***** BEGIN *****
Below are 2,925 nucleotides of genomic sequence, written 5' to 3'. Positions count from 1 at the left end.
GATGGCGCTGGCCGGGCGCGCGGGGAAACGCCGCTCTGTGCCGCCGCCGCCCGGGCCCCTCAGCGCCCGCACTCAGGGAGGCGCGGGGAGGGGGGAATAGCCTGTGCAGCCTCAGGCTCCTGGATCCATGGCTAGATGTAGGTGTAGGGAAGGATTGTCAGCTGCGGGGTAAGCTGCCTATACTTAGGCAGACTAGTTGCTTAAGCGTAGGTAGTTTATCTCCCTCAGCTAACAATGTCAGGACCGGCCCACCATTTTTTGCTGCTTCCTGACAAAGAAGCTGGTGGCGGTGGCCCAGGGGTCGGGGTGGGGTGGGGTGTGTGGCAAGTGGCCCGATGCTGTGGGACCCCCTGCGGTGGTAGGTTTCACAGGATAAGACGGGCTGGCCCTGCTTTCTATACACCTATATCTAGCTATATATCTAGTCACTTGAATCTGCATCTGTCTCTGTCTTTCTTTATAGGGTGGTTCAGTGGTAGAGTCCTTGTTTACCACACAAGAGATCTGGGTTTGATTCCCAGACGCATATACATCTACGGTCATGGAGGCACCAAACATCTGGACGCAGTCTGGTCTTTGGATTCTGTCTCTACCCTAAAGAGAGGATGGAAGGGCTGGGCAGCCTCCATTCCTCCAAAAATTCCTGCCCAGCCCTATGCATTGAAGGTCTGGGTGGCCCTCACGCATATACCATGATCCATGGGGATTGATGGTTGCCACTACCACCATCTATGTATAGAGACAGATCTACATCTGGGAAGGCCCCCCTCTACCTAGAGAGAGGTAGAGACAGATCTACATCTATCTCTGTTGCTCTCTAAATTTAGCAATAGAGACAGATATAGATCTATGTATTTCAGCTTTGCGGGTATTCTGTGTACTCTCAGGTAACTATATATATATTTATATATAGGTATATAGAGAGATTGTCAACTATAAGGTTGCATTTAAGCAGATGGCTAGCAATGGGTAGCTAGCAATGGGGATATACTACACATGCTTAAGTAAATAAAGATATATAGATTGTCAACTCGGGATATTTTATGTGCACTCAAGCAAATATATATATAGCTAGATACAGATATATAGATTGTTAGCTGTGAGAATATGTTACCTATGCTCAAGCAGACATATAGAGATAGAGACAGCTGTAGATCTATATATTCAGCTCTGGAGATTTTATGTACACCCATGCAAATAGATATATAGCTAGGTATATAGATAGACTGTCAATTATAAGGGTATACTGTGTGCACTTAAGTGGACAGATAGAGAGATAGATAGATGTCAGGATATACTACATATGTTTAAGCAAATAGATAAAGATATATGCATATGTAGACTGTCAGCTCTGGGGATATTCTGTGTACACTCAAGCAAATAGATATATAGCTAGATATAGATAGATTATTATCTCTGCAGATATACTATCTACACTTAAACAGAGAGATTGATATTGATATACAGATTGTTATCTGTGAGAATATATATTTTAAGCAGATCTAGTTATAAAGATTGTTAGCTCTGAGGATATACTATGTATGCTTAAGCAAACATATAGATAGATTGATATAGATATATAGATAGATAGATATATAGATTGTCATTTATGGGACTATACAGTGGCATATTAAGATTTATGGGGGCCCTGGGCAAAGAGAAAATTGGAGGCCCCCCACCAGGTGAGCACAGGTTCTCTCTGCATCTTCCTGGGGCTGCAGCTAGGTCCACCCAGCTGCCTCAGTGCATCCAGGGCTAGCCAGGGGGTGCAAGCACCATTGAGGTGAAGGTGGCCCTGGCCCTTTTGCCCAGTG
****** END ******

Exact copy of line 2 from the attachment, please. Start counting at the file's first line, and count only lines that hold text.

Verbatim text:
GATGGCGCTGGCCGGGCGCGCGGGGAAACGCCGCTCTGTGCCGCCGCCGCCCGGGCCCCTCAGCGCCCGCACTCAGGGAGGCGCGGGGAGGGGGGAATAGCCTGTGCAGCCTCAGGCTCCTGGATCCATGGCTAGATGTAGGTGTAGGGAAGGATTGTCAGCTGCGGGGTAAGCTGCCTATACTTAGGCAGACTAGTTGCTTAAGCGTAGGTAGTTTATCTCCCTCAGCTAACAATGTCAGGACCGGCCCACCATTTTTTGCTGCTTCCTGACAAAGAAGCTGGTGGCGGTGGCCCAGGGGTCGGGGTGGGGTGGGGTGTGTGGCAAGTGGCCCGATGCTGTGGGACCCCCTGCGGTGGTAGGTTTCACAGGATAAGACGGGCTGGCCCTGCTTTCTATACACCTATATCTAGCTATATATCTAGTCACTTGAATCTGCATCTGTCTCTGTCTTTCTTTATAGGGTGGTTCAGTGGTAGAGTCCTTGTTTACCACACAAGAGATCTGGGTTTGATTCCCAGACGCATATACATCTACGGTCATGGAGGCACCAAACATCTGGACGCAGTCTGGTCTTTGGATTCTGTCTCTACCCTAAAGAGAGGATGGAAGGGCTGGGCAGCCTCCATTCCTCCAAAAATTCCTGCCCAGCCCTATGCATTGAAGGTCTGGGTGGCCCTCACGCATATACCATGATCCATGGGGATTGATGGTTGCCACTACCACCATCTATGTATAGAGACAGATCTACATCTGGGAAGGCCCCCCTCTACCTAGAGAGAGGTAGAGACAGATCTACATCTATCTCTGTTGCTCTCTAAATTTAGCAATAGAGACAGATATAGATCTATGTATTTCAGCTTTGCGGGTATTCTGTGTACTCTCAGGTAACTATATATATATTTATATATAGGTATATAGAGAGATTGTCAACTATAAGGTTGCATTTAAGCAGATGGCTAGCAATGGGTAGCTAGCAATGGGGATATACTACACATGCTTAAGTAAATAAAGATATATAGATTGTCAACTCGGGATATTTTATGTGCACTCAAGCAAATATATATATAGCTAGATACAGATATATAGATTGTTAGCTGTGAGAATATGTTACCTATGCTCAAGCAGACATATAGAGATAGAGACAGCTGTAGATCTATATATTCAGCTCTGGAGATTTTATGTACACCCATGCAAATAGATATATAGCTAGGTATATAGATAGACTGTCAATTATAAGGGTATACTGTGTGCACTTAAGTGGACAGATAGAGAGATAGATAGATGTCAGGATATACTACATATGTTTAAGCAAATAGATAAAGATATATGCATATGTAGACTGTCAGCTCTGGGGATATTCTGTGTACACTCAAGCAAATAGATATATAGCTAGATATAGATAGATTATTATCTCTGCAGATATACTATCTACACTTAAACAGAGAGATTGATATTGATATACAGATTGTTATCTGTGAGAATATATATTTTAAGCAGATCTAGTTATAAAGATTGTTAGCTCTGAGGATATACTATGTATGCTTAAGCAAACATATAGATAGATTGATATAGATATATAGATAGATAGATATATAGATTGTCATTTATGGGACTATACAGTGGCATATTAAGATTTATGGGGGCCCTGGGCAAAGAGAAAATTGGAGGCCCCCCACCAGGTGAGCACAGGTTCTCTCTGCATCTTCCTGGGGCTGCAGCTAGGTCCACCCAGCTGCCTCAGTGCATCCAGGGCTAGCCAGGGGGTGCAAGCACCATTGAGGTGAAGGTGGCCCTGGCCCTTTTGCCCAGTG